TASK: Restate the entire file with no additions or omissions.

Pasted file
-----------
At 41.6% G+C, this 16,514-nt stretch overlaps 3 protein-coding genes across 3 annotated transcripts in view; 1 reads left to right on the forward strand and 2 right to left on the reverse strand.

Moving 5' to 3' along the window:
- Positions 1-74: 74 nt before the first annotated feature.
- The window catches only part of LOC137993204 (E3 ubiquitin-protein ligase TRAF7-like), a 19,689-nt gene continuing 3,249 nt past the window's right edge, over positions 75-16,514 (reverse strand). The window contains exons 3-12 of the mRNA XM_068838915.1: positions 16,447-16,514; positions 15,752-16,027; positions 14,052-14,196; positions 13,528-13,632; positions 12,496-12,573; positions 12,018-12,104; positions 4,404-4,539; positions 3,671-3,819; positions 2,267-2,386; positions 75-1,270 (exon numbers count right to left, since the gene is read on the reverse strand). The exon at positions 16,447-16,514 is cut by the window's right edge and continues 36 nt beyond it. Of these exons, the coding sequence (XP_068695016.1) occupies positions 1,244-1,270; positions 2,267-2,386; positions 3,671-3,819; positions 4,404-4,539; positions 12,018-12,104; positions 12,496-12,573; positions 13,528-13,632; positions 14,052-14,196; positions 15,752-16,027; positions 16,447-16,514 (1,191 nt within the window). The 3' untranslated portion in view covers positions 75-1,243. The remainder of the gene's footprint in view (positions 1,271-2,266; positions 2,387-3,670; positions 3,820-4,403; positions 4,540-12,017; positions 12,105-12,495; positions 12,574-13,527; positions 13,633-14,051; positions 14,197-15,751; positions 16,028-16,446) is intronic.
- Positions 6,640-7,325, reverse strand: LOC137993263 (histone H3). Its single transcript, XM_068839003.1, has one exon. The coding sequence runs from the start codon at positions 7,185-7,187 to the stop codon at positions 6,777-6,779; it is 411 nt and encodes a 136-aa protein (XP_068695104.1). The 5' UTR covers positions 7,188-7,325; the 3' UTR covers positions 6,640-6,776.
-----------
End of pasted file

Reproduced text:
At 41.6% G+C, this 16,514-nt stretch overlaps 3 protein-coding genes across 3 annotated transcripts in view; 1 reads left to right on the forward strand and 2 right to left on the reverse strand.

Moving 5' to 3' along the window:
- Positions 1-74: 74 nt before the first annotated feature.
- The window catches only part of LOC137993204 (E3 ubiquitin-protein ligase TRAF7-like), a 19,689-nt gene continuing 3,249 nt past the window's right edge, over positions 75-16,514 (reverse strand). The window contains exons 3-12 of the mRNA XM_068838915.1: positions 16,447-16,514; positions 15,752-16,027; positions 14,052-14,196; positions 13,528-13,632; positions 12,496-12,573; positions 12,018-12,104; positions 4,404-4,539; positions 3,671-3,819; positions 2,267-2,386; positions 75-1,270 (exon numbers count right to left, since the gene is read on the reverse strand). The exon at positions 16,447-16,514 is cut by the window's right edge and continues 36 nt beyond it. Of these exons, the coding sequence (XP_068695016.1) occupies positions 1,244-1,270; positions 2,267-2,386; positions 3,671-3,819; positions 4,404-4,539; positions 12,018-12,104; positions 12,496-12,573; positions 13,528-13,632; positions 14,052-14,196; positions 15,752-16,027; positions 16,447-16,514 (1,191 nt within the window). The 3' untranslated portion in view covers positions 75-1,243. The remainder of the gene's footprint in view (positions 1,271-2,266; positions 2,387-3,670; positions 3,820-4,403; positions 4,540-12,017; positions 12,105-12,495; positions 12,574-13,527; positions 13,633-14,051; positions 14,197-15,751; positions 16,028-16,446) is intronic.
- Positions 6,640-7,325, reverse strand: LOC137993263 (histone H3). Its single transcript, XM_068839003.1, has one exon. The coding sequence runs from the start codon at positions 7,185-7,187 to the stop codon at positions 6,777-6,779; it is 411 nt and encodes a 136-aa protein (XP_068695104.1). The 5' UTR covers positions 7,188-7,325; the 3' UTR covers positions 6,640-6,776.